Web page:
In 1788, as this new country headed west into the Northwest Territory, the quickly growing area along the banks of the Ohio River known as Cincinnati became incorporated, becoming a city. By 1870, the population of Cincinnati had grown to 200,000, as Cincinnati became known as the “Queen City.”
Cincinnati began to gain an active voice in the legal community and in national government. Cincinnati native William S. Groesbeck, an attorney with Judge Vachel Worthington's practice, gained national prominence when he defended President Andrew Johnson in 1868, before the U.S. Senate, from an impending impeachment. Another prominent Cincinnati lawyer, Alphonso Taft, continued this legal tradition in our nation's capital, serving as the secretary of war and attorney general for President Grant. Also, the 19th president of the United States, Rutherford B. Hayes, began his practice as an attorney in Cincinnati.
At an informal meeting, some of Cincinnati's finest attorneys contemplated the concept of an association for members of the legal profession. On Wednesday, January 24, 1872, the concept was quickly approved by the lawyers and the Cincinnati Bar Association was established. With just 75 members, the Cincinnati Bar Association called its first official meeting on February 27, 1872, where its constitution and by-laws were adopted and the membership was set at a fixed fee of $10. The CBA elected its first president, Alphonso Taft, and established the association's first five of many committees to come. The five committees were the Executive Committee, the Committee on Grievances, the Committee on Investigation, the Committee on Judiciary and Legal Reform and the Committee on Membership. The CBA determined as its objective “to maintain the honor and dignity of the Profession of the Law, to cultivate social intercourse and acquaintance among the members of the Bar, and to increase their usefulness in aiding the administration of justice and in promoting legal reform.” And for more than a century, the CBA has strived to serve the profession and the community.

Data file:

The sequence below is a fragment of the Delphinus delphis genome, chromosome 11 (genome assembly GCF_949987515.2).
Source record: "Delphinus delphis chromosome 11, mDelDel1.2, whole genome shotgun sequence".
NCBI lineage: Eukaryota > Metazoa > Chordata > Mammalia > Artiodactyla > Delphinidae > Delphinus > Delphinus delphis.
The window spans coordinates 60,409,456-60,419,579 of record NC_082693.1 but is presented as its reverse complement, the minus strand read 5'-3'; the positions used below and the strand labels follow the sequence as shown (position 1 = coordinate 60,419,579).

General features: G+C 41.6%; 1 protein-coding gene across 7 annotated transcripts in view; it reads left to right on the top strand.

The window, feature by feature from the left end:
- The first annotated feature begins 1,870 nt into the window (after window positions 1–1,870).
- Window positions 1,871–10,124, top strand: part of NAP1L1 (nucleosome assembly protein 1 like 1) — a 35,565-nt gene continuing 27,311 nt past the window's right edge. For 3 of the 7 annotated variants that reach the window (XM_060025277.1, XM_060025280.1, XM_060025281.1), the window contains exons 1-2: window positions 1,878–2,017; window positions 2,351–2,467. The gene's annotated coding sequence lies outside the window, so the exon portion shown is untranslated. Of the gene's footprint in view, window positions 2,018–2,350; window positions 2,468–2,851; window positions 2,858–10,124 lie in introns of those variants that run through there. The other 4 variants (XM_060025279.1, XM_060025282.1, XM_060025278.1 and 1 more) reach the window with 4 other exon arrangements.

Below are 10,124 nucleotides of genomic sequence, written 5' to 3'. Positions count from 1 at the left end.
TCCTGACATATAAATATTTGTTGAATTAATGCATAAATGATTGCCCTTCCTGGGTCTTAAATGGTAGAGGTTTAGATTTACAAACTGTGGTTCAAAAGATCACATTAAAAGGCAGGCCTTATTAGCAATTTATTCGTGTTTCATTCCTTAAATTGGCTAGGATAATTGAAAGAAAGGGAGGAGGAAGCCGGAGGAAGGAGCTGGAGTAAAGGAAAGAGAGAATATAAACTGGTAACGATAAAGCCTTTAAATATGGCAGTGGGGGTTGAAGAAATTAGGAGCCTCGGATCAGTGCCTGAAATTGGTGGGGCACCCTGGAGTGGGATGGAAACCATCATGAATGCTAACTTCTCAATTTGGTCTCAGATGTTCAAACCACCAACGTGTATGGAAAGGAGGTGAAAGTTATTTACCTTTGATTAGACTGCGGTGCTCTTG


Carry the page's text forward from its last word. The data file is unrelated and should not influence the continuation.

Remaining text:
Since its inception in 1872, many memorable accomplishments have been achieved by the association and its members. In 1877, Rutherford B. Hayes was elected as the 19th president of the United States. William H. Taft, son of CBA President Alphonso Taft, was inaugurated as the 27th U.S. president in 1909. The association helped open and dedicate the Hamilton County Courthouse in 1919. A new plan for judicial selection was approved in 1930. Twenty years later, the permanent staff and offices of the CBA were established in the Hamilton County Courthouse by Martha Perin. In 1954, the CBA, working in conjunction with the Cincinnati Academy of Medicine, adopted the Joint Statement of Principles, which served as the model for other U.S. cities. The Cincinnati Bar Foundation was established in 1961, and remains today the only law-related charity in Cincinnati. During the turmoil of the civil rights movement, the CBA provided volunteer defenders for indigents during civil disturbances.
The Cincinnati Bar Association has survived three major floods in 1884, 1937 and 1997. It has seen the Mt. Adams incline built and torn down. It has watched a city grow into a major metropolitan community. The CBA has withstood the tests of two world wars, the depression, the assassinations of our nation's presidents, prohibition, the civil rights movement, five different office locations and three executive directors.
Yet through it all, the CBA remains one of the nation's oldest and largest local legal associations and continues to serve the profession and the community. Today, the CBA boasts some 4,500 members and 60 committees, including committees where CBA members work together to enhance the legal community. It is the active participation of today's CBA members that continues the traditions of Alphonso Taft, Rufus King, George Hoadly, John W. Herron, George R. Sage, Thomas B. Paxton, Stanley Matthews and the remaining 68 members of the 1872 Cincinnati Bar Association.
For more information on the Cincinnati Bar Association, please contact us at (513) 381-8213.